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LEARNING OBJECTIVES

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After completing this case study, the reader should be able to:

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  • Recognize signs and symptoms of diabetic ketoacidosis (DKA).

  • Determine laboratory parameters for the diagnosis and monitoring of DKA.

  • Identify anticipated fluid and electrolyte abnormalities associated with DKA and their treatment.

  • Recommend appropriate insulin therapy for treating DKA.

  • Identify therapeutic decision points in DKA treatment and provide parameters for altering therapy at those points.

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PATIENT PRESENTATION

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Chief Complaint

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“I felt weak and nauseated during softball practice. I checked my blood glucose and it read ‘HI.’”

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HPI

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Mary McGee is a 21-year-old woman with a history of type 1 diabetes, diagnosed 3 years ago. She is a college senior at the local university where she also plays softball. She started using an insulin pump approximately 6 months ago.

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She noticed she was unusually tired and short of breath at the beginning of her practice and then began feeling weak and nauseated. She was also very thirsty during practice. Her softball coach said she seemed “a little confused.” He advised her to check her blood glucose and it read (HI). She checked her insulin pump and noticed the pump had become disconnected. She is unsure how long she has been without insulin. She vomited two times since shortly thereafter and was transported via EMS to the ED.

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PMH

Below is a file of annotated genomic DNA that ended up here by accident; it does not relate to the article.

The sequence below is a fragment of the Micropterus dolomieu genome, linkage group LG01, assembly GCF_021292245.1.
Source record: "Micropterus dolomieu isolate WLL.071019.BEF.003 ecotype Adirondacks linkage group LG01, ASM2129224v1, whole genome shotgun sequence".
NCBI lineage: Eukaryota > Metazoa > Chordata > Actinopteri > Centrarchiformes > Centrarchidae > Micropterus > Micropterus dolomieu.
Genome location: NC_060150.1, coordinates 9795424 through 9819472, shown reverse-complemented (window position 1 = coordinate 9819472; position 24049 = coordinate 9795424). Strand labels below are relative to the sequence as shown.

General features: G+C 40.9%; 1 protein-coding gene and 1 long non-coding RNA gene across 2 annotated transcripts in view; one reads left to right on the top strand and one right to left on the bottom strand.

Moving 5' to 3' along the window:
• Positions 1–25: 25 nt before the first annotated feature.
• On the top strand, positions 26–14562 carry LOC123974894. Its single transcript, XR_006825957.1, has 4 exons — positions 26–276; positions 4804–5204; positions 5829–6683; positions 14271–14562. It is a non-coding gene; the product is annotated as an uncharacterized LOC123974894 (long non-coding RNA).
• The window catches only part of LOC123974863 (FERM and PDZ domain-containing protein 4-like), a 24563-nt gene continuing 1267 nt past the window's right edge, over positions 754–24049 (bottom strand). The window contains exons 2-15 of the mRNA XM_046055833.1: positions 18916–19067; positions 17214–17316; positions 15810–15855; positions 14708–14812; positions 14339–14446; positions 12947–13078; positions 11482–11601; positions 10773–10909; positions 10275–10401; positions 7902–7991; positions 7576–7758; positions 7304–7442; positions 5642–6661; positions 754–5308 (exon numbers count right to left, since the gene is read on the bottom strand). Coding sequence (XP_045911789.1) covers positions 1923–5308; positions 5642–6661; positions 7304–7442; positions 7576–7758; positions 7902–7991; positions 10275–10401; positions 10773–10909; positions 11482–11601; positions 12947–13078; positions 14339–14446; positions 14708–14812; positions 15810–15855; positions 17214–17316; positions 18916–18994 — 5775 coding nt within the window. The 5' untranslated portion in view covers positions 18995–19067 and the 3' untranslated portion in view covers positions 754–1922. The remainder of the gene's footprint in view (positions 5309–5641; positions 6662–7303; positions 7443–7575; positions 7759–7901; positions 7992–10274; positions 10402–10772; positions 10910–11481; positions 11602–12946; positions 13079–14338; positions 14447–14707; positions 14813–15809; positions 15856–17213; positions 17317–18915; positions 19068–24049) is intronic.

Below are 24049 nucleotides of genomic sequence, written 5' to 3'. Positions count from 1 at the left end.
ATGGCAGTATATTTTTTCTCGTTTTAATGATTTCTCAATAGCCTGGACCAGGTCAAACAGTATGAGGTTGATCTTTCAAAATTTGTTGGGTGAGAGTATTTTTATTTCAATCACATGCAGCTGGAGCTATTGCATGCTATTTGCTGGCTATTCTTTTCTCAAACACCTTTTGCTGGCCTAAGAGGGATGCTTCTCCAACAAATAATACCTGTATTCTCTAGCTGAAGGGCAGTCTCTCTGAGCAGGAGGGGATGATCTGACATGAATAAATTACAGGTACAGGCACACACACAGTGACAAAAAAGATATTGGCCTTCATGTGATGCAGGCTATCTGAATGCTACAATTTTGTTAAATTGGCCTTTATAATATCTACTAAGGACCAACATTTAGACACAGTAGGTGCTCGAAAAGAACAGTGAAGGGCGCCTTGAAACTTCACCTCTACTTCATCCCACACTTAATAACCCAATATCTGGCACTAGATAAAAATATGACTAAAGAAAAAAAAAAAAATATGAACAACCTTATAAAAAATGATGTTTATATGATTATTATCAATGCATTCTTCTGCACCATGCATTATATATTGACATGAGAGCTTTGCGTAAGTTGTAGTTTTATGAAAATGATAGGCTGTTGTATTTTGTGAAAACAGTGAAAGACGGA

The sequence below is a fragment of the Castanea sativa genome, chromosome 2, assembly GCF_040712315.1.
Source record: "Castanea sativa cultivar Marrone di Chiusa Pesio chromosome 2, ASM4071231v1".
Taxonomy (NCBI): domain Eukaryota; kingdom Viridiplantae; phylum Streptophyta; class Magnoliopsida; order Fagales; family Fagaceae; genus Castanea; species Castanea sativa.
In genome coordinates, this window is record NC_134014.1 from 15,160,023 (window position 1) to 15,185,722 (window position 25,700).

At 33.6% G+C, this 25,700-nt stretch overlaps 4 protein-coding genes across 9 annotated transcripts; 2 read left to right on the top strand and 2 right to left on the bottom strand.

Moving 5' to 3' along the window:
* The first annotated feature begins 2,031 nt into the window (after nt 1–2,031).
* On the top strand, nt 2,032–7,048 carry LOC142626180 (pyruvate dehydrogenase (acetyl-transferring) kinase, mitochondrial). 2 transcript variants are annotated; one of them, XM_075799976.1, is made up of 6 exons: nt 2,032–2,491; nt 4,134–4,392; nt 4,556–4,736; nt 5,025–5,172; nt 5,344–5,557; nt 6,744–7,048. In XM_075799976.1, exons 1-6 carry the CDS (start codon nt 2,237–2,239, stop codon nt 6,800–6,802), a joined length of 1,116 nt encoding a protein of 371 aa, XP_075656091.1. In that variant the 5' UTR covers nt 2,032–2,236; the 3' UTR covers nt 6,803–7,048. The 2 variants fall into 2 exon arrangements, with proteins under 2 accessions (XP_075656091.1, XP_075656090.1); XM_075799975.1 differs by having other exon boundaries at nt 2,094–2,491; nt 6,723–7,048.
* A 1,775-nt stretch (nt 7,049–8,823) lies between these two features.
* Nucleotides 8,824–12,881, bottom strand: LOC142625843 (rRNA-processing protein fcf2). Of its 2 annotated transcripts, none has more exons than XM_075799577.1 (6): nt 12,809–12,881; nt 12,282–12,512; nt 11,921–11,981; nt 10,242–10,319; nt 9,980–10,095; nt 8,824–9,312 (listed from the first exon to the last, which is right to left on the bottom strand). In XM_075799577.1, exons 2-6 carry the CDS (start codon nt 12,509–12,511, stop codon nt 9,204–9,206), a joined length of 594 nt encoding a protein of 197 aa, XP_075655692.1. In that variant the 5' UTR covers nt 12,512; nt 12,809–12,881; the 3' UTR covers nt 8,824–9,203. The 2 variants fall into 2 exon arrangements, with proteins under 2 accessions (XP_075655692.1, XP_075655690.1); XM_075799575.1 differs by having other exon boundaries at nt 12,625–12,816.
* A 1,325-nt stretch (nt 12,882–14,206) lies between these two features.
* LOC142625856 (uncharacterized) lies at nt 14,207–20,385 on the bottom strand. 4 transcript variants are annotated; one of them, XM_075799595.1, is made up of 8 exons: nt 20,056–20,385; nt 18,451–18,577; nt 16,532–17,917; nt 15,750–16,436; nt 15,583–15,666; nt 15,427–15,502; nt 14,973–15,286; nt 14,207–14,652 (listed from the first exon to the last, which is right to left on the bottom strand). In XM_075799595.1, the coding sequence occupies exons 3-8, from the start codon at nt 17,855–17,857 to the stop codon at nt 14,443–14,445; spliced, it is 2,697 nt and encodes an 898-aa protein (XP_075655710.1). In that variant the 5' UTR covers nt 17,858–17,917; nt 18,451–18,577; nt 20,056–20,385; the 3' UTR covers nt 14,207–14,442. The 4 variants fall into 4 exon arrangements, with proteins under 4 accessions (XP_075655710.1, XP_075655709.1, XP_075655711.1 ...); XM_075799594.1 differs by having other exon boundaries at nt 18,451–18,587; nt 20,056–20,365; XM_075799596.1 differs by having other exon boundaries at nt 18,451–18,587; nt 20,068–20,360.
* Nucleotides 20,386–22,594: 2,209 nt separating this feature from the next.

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Type 1 DM diagnosed 3 years ago

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FH

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Parents are alive and healthy. One twin sister who also has type 1 DM.

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SH

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College student; no tobacco, alcohol, or illicit drug use

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Meds

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  • NovoLog 100 U/mL, per insulin pump

  • Basal rates:

  •   0.6 units/hour 0000–0300

  •   0.9 units/hour 0300–0700

  •   0.8 units/hour 0700–1100

  •   0.7 units/hour 1100–1730

  •   0.8 units/hour 1730–0000

  • Correction factor: 1 U:40 mg/dL >120 mg/dL

  • Insulin:carbohydrate ratios:

  •   1:10 insulin:carbohydrate before breakfast

  •   1:15 insulin:carbohydrate before lunch and dinner

  • Glucagon injection kit, as needed

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Allergies

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NKDA

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ROS

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Complains of blurry vision, lethargy, shortness of breath, nausea, polyuria, and polydipsia. Denies constipation, diarrhea, and headache.

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Physical Examination

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Gen
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WDWN Caucasian female appearing her stated age, with deep respirations, ketones on her breath, and slurred speech; slightly confused, but responds appropriately to questions

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VS
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BP 101/72 mm Hg, P 123 bpm, RR 32, T 37.0°C; Wt 56 kg, Ht 5′6″

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Skin
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Unremarkable

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HEENT
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PERRLA, EOMI; mucous membranes are dry

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Neck/Lymph Nodes
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Supple without lymphadenopathy or thyromegaly

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